In 1812, brothers Jacob and Wilhelm Grimm published 86 dark stories that became known as the Grimms’ Fairy Tales. The book was presented as children’s literature, but the violent, sexual, and sinister narratives within painted a very different picture. In celebration of older brother Jacob Grimm’s birthday this week, we’re looking at beautifully illustrated retellings of the Grimms’ fairy tales by artists new and old. These stunning artworks prove that the Grimms continue to capture our imagination and curiosity more than 200 years later.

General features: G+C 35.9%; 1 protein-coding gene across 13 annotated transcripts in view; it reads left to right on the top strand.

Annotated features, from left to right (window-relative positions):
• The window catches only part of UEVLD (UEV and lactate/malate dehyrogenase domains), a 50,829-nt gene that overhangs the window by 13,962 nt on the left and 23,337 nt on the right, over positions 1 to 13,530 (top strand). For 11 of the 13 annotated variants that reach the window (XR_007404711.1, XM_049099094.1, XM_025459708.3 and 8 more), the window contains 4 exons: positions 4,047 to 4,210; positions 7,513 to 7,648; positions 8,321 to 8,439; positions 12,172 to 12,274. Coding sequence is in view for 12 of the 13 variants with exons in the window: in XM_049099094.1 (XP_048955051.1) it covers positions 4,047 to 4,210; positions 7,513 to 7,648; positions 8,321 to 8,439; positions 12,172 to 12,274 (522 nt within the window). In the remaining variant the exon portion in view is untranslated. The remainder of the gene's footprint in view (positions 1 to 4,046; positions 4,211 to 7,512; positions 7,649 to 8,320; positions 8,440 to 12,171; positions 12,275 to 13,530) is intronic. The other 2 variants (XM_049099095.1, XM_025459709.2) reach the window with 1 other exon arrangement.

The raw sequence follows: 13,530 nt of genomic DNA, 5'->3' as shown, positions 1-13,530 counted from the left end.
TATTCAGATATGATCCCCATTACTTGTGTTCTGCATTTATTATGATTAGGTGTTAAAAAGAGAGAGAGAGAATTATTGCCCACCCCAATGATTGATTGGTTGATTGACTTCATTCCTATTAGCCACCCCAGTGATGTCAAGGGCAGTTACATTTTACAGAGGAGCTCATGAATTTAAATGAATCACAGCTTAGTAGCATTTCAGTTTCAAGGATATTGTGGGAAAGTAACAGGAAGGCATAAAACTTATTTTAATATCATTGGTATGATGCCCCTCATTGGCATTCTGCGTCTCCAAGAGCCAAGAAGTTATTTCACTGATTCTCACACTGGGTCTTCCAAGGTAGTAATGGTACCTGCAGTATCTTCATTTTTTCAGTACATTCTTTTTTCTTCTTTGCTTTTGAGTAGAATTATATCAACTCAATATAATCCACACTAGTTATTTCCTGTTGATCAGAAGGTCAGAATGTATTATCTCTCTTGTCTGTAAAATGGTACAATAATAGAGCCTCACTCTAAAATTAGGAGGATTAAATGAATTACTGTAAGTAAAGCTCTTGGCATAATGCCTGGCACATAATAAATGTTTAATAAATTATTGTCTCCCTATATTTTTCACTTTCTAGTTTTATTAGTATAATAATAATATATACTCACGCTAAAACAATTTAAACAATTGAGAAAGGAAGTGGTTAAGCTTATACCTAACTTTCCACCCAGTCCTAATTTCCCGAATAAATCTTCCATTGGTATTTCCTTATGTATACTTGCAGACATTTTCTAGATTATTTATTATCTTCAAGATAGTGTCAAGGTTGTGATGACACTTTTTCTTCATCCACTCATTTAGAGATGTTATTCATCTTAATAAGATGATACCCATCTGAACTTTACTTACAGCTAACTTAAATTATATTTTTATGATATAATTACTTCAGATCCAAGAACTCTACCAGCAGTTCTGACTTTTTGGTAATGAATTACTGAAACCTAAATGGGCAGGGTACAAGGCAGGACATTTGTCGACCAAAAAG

David Hockney — English painter, stage designer, and friend of Andy Warhol — created a series of haunting etchings based on the Grimms’ fairy tales, compiled in the 1969 book Six Fairy Tales from the Brothers Grimm with illustrations by David Hockney. Works referenced include The Little Sea Hare, Fundevogel, Rapunzel, The Boy Who Left Home to Learn Fear, Old Rinkrank, and Rumpelstilzchen. The pop art icon’s artworks are devoid of color and focus on surreal spaces and vivid textures — inky shadows, crosshatched architecture, and impenetrable fields of grass.